WALK UPON ENGLAND'S MOUNTAIN'S GREEN?
AND WAS THE HOLY LAMB OF GOD
ON ENGLAND'S PLEASANT PASTURES SEE?"
"The Abbey is holy ground, consecrated by the dust of the saints; but up here, at the foot of Tor, the old gods have their part. So we have two Avalon's: 'the holyest erthe in Englande,' down among the water-meadows; and upon the green heights the fiery pagan forces that make the heart leap and burn. And some love one, and some other. The Tor is the most pagan hills; never once has it cried: Thou hast conquered, O Galilean!" (from Glatsonbury)
The earliest group known to move into the Tor was the fairies. In those days, fairies were nothing like our twee pictures of them. They were described as tall, youthful despite great age, and 'fair' – ie. beautiful. At that time they were associated with certain constellations – the Pleiades, Ursa Major, and Sirius. They were said to have brought knowledge to the local people, especially about astrology and healing. Different peoples from all over the world have strikingly similar mythologies.
Stories about these fairy people became merged with Celtic personifications of the forces of nature. Gwyn ap Nudd, who later became the Tor King of the Fairies, began his career as a symbol of death. He was Lord of the Underworld, like the Norse Odin. His feared Wild Hunt was a harbinger of death, and bringer of bad luck to all who saw it. It would hurtle across the night sky, the white Yeth hounds running before, hunting souls to take back to the underworld.
As the arts of cultivation began to tame the power of nature, the Wild Hunt lost its raw terror. The faintest echo of it still rides our winter nights in the form of Santa’s merry sleigh. Somewhere along the way, Gwyn ap Nudd changed from Lord of the Underworld to King of the Fairies. His court established itself in the magically hollow Glastonbury Tor. But memories of the Wild Hunt lingered, and people remained wary of fairies. They were described as tall dark beings, just itching to play mocking tricks on mortals, kidnap or even kill them if they had half a chance. Gwyn was seen as a kind of mediator between them and the human race. He was said to be sometimes the only thing that stood between people and their complete destruction by these scary fairies. Even so, he was apparently barely able to restrain his crew, and couldn’t resist a bit of malice himself at times.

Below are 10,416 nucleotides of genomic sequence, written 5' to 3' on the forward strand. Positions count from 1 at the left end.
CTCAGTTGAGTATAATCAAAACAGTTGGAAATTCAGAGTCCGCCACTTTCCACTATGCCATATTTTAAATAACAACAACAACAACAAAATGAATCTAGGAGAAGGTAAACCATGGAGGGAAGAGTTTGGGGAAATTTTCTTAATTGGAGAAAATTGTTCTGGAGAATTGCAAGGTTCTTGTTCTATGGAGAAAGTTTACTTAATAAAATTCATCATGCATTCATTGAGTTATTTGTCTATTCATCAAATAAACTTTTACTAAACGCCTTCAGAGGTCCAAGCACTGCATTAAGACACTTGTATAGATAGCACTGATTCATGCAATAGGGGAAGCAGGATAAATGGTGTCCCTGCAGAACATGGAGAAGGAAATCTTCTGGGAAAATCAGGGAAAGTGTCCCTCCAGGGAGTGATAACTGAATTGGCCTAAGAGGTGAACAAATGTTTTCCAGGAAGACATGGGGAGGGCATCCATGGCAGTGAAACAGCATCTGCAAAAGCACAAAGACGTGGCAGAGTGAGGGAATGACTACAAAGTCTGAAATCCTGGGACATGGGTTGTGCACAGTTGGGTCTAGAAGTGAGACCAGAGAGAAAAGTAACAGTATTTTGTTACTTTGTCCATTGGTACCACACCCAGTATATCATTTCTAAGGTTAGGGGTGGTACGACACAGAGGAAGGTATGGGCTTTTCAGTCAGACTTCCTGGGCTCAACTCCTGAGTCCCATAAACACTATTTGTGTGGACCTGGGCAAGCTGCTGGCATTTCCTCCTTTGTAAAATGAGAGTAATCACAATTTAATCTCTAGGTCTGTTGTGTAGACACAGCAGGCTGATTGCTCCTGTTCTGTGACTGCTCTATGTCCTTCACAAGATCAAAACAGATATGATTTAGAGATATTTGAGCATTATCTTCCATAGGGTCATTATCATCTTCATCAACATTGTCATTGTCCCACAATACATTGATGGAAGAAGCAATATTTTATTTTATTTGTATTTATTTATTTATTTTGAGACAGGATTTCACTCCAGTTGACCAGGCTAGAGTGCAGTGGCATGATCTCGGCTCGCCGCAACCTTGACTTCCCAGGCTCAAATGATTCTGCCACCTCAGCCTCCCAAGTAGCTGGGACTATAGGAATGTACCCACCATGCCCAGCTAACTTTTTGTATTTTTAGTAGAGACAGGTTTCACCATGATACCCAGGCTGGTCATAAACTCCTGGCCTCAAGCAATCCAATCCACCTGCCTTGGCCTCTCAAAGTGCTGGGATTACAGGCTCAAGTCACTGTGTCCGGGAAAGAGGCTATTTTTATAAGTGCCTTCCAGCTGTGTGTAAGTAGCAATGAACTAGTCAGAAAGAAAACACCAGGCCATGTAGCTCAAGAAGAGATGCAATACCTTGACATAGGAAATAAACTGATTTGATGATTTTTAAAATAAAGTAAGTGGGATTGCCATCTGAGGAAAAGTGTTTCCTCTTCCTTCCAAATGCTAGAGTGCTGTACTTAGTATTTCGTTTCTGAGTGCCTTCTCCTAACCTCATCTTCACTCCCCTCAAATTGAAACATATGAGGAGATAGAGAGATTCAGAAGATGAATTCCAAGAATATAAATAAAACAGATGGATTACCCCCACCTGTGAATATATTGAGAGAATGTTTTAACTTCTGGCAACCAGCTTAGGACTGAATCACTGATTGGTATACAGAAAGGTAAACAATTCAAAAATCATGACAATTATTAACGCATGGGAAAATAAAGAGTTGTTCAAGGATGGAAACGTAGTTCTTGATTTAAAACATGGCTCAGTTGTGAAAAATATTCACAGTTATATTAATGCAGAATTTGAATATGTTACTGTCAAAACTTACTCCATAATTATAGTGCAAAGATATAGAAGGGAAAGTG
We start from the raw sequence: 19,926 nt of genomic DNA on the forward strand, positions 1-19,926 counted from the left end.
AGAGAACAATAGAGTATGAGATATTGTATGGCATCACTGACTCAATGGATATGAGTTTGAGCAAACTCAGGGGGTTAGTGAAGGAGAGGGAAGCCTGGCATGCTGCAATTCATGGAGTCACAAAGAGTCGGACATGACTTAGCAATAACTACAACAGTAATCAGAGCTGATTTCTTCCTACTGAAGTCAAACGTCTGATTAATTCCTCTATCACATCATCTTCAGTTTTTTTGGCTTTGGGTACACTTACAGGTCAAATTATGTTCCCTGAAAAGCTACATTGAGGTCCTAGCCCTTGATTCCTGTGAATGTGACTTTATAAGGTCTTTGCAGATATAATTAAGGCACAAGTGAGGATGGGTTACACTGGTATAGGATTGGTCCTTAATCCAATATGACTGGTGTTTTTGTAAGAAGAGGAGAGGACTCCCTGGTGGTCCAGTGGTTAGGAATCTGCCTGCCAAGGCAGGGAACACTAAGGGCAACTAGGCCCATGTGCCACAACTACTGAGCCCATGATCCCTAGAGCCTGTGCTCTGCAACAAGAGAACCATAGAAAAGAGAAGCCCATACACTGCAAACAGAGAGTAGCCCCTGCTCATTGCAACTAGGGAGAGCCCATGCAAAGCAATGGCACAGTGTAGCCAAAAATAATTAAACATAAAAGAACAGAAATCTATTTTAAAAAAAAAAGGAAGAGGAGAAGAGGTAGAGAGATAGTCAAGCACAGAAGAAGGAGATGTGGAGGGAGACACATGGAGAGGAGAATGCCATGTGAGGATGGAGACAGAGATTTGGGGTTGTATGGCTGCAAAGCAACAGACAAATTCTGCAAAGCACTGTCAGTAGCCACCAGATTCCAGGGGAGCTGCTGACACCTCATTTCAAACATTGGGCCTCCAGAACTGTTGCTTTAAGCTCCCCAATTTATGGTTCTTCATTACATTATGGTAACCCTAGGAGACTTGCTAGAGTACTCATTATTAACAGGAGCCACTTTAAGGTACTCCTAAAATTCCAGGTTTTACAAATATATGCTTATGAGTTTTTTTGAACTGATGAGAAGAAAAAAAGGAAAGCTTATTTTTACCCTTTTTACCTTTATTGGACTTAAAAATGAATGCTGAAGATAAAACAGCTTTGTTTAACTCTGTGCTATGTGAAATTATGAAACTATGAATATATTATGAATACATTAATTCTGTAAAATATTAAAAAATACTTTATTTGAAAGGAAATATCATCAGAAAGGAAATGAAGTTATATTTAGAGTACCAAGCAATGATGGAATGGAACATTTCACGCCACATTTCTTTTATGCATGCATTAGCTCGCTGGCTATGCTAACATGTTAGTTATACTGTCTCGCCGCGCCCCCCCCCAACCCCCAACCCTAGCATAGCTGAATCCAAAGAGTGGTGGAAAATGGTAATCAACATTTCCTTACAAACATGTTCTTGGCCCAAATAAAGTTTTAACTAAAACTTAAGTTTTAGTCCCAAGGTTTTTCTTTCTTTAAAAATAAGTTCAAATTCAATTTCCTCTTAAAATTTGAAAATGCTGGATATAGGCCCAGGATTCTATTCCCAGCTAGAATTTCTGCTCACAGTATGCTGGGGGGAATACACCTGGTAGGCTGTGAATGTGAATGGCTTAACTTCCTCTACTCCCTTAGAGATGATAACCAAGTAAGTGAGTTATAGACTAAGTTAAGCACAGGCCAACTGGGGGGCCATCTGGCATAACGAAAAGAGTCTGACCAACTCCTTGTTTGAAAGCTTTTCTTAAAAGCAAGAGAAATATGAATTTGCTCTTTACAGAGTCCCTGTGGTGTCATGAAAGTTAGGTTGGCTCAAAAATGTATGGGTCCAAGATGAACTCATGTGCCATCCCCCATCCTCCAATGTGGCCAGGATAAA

Creiddylad and Gwythyr
As the agricultural life settled people into working with the seasons, the forces of nature began to feel cosier. It was then said that every year Gwyn ap Nudd stole the spring maiden Creiddyladd from Gwythr ap Greidawl. The rivals were then fated to fight an annual, unwinnable battle over her on the Tor every May Day till Doomsday, in a dramatisation of the yearly cycle of the seasons.
As the Middle Ages farmed on, people learned that potential threats from both fairies and nature could be avoided by heeding certain rules. By then fairies were seen as mostly helpful, but still with a few nasty surprises up their floaty green sleeves. That side of their nature was placated with offerings. It became the custom to leave little servings of food and drink out for them, which the fairies seemed to like.